An Abundance of Carrots!
I signed up with a local business to receive a weekly farmer’s market box of vegetables, and I absolutely love it. It’s so much fun to get a surprise on Wednesdays. I peer inside and immediately start planning meals. The boxes are seasonal, and we have been getting tons of carrots for the past month. And these are BIG beautiful carrots.
A New Favorite Side Dish
While using my overabundant supply of carrots, I discovered a new favorite dish.
Carrots are versatile and don’t necessarily lend themselves to salty dishes. This is good news for those with heart failure. Carrots taste great with warm spices and a touch of sweetness. For those watching their sugar, don’t worry! This recipe only uses 1-2 teaspoons pure maple syrup for 7-8 large carrots. Of course, you are free to use more, but this dish doesn’t need it.
Roasting the carrots brings out a mellow sweetness, so you don’t need to add much of anything at all. I use a tablespoon of plant—based butter and a tablespoon of 100% maple syrup tossed evenly over the surface of each carrot. You want those yummy spices to stick to the surface and bake right in.
What You’ll Need
You don’t need much to make this dish. Buy whole carrots with the tops. Make sure you have the spices on hand. You’ll need a cutting board, a casserole dish, a mixing spoon, and a knife. I also like tongs so I can turn the carrots while they are roasting.
I like to start by collecting all of the spices. These are some of my favorite spices, so this part is fun. I used allspice, ginger, cloves, cinnamon, and nutmeg.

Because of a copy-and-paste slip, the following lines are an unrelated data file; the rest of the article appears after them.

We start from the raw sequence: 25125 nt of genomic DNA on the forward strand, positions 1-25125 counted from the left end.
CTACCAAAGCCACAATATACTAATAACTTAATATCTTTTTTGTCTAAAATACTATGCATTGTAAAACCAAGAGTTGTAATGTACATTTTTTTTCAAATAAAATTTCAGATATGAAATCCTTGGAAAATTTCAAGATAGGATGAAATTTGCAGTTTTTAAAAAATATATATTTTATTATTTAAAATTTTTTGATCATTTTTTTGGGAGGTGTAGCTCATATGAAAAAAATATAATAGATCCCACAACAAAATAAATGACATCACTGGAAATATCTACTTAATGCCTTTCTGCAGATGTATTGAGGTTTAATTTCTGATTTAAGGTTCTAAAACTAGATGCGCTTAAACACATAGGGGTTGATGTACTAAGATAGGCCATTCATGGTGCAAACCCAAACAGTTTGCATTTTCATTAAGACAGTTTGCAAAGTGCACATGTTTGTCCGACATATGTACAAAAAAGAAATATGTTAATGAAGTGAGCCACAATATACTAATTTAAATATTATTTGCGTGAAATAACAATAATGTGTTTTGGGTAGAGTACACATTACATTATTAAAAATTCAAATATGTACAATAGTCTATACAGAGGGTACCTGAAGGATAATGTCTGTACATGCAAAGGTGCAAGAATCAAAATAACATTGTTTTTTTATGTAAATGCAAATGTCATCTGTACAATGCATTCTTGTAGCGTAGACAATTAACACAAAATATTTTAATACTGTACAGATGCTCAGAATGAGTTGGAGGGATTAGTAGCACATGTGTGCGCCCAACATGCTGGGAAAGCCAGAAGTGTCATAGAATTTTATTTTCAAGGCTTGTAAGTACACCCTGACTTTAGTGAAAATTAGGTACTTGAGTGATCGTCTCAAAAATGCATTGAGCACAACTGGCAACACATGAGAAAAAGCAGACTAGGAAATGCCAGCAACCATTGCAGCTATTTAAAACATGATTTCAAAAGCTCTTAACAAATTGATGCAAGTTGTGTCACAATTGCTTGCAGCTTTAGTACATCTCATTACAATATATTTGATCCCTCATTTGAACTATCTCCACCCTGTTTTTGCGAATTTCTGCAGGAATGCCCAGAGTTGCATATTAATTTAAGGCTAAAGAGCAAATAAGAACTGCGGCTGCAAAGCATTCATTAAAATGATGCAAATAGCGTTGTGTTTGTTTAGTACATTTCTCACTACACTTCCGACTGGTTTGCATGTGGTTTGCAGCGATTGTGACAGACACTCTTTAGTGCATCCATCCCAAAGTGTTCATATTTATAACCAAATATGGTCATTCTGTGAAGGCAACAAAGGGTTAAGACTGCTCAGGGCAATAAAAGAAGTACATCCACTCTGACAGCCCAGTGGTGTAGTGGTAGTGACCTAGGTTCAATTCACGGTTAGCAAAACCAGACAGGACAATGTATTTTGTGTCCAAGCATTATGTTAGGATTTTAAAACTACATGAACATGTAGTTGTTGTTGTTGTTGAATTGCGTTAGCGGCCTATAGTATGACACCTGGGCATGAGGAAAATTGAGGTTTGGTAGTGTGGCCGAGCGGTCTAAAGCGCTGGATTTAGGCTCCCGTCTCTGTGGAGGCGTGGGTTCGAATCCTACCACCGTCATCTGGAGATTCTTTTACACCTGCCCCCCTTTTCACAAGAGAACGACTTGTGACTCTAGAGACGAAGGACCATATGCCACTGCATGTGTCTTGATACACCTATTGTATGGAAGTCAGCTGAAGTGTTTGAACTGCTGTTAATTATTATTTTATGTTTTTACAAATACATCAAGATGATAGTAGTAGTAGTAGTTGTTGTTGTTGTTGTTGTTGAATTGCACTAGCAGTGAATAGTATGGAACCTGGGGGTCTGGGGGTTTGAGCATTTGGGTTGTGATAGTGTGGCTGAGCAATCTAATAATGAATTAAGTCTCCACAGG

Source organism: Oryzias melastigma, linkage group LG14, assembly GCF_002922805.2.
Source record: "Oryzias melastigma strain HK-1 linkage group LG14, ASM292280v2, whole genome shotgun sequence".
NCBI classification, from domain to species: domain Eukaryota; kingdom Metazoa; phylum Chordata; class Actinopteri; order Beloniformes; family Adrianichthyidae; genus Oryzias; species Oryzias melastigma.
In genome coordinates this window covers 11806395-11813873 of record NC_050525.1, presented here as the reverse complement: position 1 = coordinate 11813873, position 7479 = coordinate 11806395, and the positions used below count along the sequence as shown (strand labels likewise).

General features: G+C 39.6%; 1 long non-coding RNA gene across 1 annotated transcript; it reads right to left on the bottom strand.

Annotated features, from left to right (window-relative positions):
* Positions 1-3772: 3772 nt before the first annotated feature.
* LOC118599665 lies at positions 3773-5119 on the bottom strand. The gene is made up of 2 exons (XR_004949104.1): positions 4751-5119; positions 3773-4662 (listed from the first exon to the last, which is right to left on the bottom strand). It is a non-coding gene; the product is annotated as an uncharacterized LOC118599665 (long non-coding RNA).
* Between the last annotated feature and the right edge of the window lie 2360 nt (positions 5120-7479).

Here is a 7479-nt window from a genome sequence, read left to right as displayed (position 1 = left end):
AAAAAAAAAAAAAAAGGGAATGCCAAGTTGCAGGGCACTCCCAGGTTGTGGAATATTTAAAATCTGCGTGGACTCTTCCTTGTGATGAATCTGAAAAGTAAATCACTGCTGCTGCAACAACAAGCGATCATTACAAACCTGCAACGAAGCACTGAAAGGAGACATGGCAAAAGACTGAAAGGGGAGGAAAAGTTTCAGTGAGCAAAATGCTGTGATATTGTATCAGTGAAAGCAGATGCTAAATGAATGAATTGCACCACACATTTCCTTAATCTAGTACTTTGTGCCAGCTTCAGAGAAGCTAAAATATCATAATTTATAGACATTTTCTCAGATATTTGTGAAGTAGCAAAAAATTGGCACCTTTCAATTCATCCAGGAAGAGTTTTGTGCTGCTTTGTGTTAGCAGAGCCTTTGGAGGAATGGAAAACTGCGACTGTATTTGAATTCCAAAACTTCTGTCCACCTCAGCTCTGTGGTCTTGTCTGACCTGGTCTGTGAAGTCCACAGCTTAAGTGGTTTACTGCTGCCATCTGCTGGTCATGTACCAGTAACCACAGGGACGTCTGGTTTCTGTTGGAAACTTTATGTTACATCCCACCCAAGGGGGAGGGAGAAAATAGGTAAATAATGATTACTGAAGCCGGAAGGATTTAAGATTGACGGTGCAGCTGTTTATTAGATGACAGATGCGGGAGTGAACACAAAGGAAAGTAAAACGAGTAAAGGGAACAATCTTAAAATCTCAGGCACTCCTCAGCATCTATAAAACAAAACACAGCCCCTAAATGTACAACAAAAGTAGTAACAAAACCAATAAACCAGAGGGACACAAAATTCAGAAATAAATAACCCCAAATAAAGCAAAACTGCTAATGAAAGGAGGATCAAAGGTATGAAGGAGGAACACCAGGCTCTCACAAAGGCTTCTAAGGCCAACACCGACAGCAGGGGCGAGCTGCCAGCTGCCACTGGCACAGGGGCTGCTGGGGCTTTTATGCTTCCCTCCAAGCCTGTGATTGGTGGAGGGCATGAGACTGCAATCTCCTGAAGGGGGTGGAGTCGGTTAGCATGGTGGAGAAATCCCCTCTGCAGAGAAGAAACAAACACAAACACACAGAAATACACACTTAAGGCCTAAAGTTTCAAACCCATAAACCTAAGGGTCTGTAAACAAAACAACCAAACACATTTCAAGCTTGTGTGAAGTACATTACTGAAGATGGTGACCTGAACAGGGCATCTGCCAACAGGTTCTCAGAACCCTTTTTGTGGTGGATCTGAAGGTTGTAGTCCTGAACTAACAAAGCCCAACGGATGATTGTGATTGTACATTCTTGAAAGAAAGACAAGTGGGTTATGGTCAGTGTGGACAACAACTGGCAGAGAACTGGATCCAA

Don’t skimp on the maple syrup. Buy 100% pure maple syrup as opposed to those made with high fructose corn syrup and artificial flavoring. A little bit goes a long way when you have true maple syrup.
Use a plant based butter made with unsaturated fats that are palm oil free. Palm oil is saturated fat and is not heart healthy. Palm harvesting is also harmful to the environment, so I avoid it when possible.
Two brands I like that are easy to find are Country Crock and Smart Balance Plant Butters. If you have a vegan section in your grocery store, look for Myoko’s, Kite Hill, or Califa Brand.
How To Make Delicious Tender Carrots
Preheat your oven to 410 degrees F. Rinse the carrots and chop off the tops. (I don’t peel my carrots but you can.) Melt the butter for 10 seconds in the microwave. Give it a stir and mix in the maple syrup.
In a large bowl, toss the carrots in melted butter/syrup mixture. Sprinkle the spices onto the carrots, turning to get both sides.
Place the carrots in a baking dish coated with a thin layer of cooking spray or a teaspoon of olive oil. The baking dish should be large enough to allow the carrots to lay flat.
Roast for twenty minutes or until tender. Depending on the size of the carrots, it could take a bit longer. You can flip them over halfway through, but it’s okay if you don’t. They still turn out fine!
Rinse and chop the carrot tops. Pull the carrots out of the oven, top with carrot greens and return to the oven for 1-2 minutes.